Method 2

The second method that works really well for me is drift fishing. Lets start by explaining how drifting works. It's really pretty simple: you cast out bait and drag it behind or from the side of your boat while the wind pushes you along.

Where to Fish

The majority of Cat-men that I know all use the same rig, although their tackle will differ from one guy to the next. Whatever tackle they use, they are all dragging some kind of bait on the bottom. The big difference between most drifters and myself, however, is that I usually do not drift in water any shallower than 30 feet deep while most others like to fish much shallower, such as 10-20 feet deep. The shallow waters of most lakes contain a few big fish and lots of little ones resulting in lots of action, but not too many that will test your string. I have said before that Blue Cats can and will live and feed in deep water. My best day of drifting, as far as numbers of fish weighing between 3-20 lbs. goes, occurred last December. In one drift I caught and released 47 Blue Cats. These fish all came off of a huge flat that runs parallel to the main river channel with an average depth of 45 ft. Its surface has a few small humps and a couple of old ditches running across it. People drive by me and look in disbelief when they see me drifting in 30 to 50 ft of water, but when that fish locator shows big fish marks on the bottom at those kind of depths I have a pretty good idea of what's down there.

Not all lakes are as easy to drift: some have gobs of timber and some have tons of rock on the bottom. The best lakes I have found have had some silting or massive mud flats that were old fields at one time. Simple structures like old ditches that carve across mud flats give Blue Cats a place to ambush their prey and might give them a little relief in the water column when the water is at its coldest or warmest. Look at these flats from different angles and ask yourself, "How does the bank look?" Could the surface under the water look similar to the structures above the water? Chances are that it will be pretty close.

These ideas are not really new. Bass and Walleye fishermen all over the U.S. use land structures to locate their fish and when it comes to locating these structures, fish locators are very valuable tools. My opinion is that you get what you pay for with electronics, but if you can find shad or baitfish with your locator as well as see the big fish marks, that's all you need.

Catchin' the Big Cats

The speed of your drift makes a huge difference. A good rule to follow is 'the colder the water, the slower you should go.' A big Blue Cat will not want to chase bait that's traveling fast in cold water, so when you are dragging bait on the bottom you should use some kind of drift sock or sea anchor. You might have to experiment with different sizes until you figure out what size slows your boat down. Manufacturers of drift socks will usually give you an estimate of the size of sock compared to the size of the boat you are using. Furthermore, just because you are a Cat-fisherman, it doesn't mean you can't use the tools other fishermen use. Experiment with different hooks, weights, line, rods and reels, but my advice would be to eventually work your way into having an exactly matched set of at least 4 rods and reels. When you learn what works for you, you will be much happier with a matching set of gear. Having your gear match might not sound like much, but when you start catching Blue Cats over 20 lbs you'll know the limitations of your tackle. Furthermore, you wont have to worry every time you set a hook about which rod the fish hit because they will all perform the same.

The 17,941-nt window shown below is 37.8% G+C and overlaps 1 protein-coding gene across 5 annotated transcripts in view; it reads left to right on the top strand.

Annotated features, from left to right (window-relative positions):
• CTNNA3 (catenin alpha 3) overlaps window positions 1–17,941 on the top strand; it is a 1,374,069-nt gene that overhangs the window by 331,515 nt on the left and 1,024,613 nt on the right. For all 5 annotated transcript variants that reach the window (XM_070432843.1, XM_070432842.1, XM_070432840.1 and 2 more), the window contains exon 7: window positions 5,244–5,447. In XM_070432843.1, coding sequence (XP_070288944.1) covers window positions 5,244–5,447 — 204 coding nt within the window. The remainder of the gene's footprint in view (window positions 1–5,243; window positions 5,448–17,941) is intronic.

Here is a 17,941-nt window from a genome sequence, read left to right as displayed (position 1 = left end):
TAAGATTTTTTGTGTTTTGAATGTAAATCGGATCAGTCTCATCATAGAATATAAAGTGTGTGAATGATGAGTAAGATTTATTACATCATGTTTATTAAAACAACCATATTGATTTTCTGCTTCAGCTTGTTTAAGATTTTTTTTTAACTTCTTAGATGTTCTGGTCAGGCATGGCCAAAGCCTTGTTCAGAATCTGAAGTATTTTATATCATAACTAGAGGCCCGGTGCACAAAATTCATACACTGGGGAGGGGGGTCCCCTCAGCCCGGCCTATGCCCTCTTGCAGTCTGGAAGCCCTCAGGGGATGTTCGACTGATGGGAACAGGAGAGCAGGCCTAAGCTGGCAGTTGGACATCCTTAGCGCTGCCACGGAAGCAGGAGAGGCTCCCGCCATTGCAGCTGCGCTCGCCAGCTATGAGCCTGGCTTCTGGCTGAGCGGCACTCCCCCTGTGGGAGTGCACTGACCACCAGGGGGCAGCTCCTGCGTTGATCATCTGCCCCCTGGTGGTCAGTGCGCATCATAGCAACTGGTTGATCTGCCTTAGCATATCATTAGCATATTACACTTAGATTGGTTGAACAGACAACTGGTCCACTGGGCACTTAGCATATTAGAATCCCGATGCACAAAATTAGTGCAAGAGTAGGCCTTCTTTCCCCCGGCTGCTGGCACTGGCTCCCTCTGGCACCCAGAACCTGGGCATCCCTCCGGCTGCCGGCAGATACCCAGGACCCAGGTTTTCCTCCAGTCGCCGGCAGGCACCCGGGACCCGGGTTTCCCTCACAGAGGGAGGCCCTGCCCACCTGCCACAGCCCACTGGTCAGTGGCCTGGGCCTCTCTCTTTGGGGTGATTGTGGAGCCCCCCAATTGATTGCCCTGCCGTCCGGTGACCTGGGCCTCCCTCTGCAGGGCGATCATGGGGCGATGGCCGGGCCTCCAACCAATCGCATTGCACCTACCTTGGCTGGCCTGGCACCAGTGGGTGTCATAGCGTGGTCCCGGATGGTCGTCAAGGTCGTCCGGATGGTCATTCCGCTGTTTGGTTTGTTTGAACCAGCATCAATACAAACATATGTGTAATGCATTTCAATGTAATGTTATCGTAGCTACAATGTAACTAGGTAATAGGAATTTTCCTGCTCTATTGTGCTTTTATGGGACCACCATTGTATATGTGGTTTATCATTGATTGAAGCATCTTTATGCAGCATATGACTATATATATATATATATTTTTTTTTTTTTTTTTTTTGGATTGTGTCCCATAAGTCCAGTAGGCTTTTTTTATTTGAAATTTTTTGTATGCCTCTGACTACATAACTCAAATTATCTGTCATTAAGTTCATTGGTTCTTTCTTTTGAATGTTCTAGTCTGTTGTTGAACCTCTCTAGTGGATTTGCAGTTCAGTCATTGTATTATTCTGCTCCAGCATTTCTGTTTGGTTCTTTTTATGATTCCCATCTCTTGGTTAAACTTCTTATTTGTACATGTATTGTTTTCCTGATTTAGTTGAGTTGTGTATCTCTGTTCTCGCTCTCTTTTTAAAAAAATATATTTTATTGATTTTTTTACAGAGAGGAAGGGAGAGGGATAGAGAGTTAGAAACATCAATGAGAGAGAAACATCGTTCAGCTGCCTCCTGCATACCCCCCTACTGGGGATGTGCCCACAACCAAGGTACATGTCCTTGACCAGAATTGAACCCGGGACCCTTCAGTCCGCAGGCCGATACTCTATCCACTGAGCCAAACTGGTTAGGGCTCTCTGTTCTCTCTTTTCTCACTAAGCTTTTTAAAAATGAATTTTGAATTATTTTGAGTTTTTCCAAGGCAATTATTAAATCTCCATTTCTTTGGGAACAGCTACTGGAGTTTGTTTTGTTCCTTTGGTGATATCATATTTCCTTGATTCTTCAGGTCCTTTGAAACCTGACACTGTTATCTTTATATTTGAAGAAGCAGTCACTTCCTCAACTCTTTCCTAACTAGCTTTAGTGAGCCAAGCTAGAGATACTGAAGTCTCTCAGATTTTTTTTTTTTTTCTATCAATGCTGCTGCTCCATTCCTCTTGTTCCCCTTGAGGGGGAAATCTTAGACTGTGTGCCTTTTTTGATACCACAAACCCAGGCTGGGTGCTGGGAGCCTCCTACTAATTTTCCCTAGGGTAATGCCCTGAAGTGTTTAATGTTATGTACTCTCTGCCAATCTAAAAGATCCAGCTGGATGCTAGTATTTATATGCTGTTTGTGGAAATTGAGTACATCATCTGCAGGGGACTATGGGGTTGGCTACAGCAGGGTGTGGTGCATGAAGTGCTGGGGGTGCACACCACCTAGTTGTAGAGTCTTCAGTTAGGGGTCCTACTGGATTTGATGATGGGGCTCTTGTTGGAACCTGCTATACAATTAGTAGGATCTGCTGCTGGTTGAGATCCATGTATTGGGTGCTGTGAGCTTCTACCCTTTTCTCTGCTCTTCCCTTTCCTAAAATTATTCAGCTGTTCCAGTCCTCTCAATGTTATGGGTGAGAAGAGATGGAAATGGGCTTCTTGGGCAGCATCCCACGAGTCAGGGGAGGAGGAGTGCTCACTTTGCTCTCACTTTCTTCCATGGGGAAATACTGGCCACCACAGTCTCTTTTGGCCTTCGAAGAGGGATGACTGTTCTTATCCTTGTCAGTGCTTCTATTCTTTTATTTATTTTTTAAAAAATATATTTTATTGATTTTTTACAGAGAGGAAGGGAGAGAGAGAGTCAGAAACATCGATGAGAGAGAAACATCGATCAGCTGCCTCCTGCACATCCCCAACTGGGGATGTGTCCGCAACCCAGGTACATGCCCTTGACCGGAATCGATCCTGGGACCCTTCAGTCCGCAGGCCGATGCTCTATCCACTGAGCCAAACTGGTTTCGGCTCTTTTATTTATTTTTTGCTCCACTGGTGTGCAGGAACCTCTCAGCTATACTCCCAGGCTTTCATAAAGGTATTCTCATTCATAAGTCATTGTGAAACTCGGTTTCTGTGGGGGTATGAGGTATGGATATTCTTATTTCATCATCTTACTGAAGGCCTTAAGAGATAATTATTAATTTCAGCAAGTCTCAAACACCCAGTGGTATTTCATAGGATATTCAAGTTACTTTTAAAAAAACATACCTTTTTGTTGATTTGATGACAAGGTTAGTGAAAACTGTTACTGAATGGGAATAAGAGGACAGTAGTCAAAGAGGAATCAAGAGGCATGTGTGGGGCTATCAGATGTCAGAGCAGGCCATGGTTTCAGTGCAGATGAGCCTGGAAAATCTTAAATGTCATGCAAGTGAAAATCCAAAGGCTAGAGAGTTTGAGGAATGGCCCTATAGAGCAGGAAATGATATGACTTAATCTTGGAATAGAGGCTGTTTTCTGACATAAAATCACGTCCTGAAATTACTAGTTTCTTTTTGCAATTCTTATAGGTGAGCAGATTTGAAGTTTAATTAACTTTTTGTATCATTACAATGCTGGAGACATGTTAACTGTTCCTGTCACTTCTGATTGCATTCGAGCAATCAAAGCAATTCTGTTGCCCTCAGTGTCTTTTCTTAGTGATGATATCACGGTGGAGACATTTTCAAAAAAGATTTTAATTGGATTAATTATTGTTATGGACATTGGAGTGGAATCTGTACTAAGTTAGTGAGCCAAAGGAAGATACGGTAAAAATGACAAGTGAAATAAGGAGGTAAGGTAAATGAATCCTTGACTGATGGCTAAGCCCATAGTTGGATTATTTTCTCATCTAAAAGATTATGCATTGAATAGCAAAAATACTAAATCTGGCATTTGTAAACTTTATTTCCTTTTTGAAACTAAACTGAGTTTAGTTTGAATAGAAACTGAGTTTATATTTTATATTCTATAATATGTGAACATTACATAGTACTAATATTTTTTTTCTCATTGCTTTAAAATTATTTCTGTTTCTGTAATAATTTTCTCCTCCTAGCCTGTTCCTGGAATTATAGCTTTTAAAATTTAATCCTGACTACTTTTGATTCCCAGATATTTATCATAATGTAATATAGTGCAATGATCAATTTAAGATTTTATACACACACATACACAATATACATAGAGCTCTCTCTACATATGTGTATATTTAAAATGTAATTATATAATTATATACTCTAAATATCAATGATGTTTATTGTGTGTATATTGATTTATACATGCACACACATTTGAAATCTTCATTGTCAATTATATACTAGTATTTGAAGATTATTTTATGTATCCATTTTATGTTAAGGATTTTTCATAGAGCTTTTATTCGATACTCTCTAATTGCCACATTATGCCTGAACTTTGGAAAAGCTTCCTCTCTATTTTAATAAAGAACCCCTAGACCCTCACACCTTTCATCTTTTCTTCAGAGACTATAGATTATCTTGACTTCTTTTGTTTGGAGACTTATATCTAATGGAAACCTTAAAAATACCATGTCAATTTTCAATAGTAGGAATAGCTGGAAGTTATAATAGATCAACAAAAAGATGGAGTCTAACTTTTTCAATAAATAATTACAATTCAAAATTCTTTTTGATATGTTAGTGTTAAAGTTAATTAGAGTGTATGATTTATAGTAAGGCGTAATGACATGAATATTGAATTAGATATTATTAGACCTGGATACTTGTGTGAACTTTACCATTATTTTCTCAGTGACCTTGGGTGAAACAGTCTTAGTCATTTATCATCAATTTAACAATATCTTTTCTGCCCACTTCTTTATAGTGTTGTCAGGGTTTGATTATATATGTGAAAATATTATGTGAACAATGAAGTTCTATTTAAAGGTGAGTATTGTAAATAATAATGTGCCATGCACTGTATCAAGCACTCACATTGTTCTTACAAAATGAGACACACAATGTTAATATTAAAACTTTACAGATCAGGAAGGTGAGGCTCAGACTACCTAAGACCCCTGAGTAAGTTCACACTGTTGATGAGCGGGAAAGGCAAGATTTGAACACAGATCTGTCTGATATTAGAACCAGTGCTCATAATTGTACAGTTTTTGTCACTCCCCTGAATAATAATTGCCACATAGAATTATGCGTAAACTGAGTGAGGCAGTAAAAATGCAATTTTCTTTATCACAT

Closing

Get some good gear capable of handling big fish. Get your tools so you can go out and learn your lake. Spend time learning your water before you start to fish. If you can't or don't want to spend the amount of money necessary to purchase all the equipment and cover all the various expenses, don't be afraid to take guided trips. You'll have good company from someone who knows the lake well and can teach you a great deal, plus it takes A LOT of guided trips to add up to the cost of equipping yourself.

Don't be afraid to experiment with new tactics after you start fishing. Always remember: Blue Cats are Blue Cats, they don't know what lake they're in or where they live. They will behave the same where I fish or where you fish. If you'd like, I can actually travel to your lake to prove it, as well as show you what a professional guide would do on your lake or river. Always keep your eyes on your fish finder, and get out there and try some non-typical Cat-fishing!


This site is no longer updated.

Click this link to have updated entertainment news and articles.

About the Author
2005 All rights reserved
Jeff Williams, Lake of the Ozarks, MO, USA

Jeff Williams runs a Truman Lake Hybrid Bass and Lake of the Ozarks Catfish Fishing Guide Service offering lodging and guided trips in Missouri. To book a trip, learn more tips, or find out how Capt. Jeff would fish your own local waters, call 1-866-HOOKSET or visit http://www.ozark-lodges-fishing-trips.com today!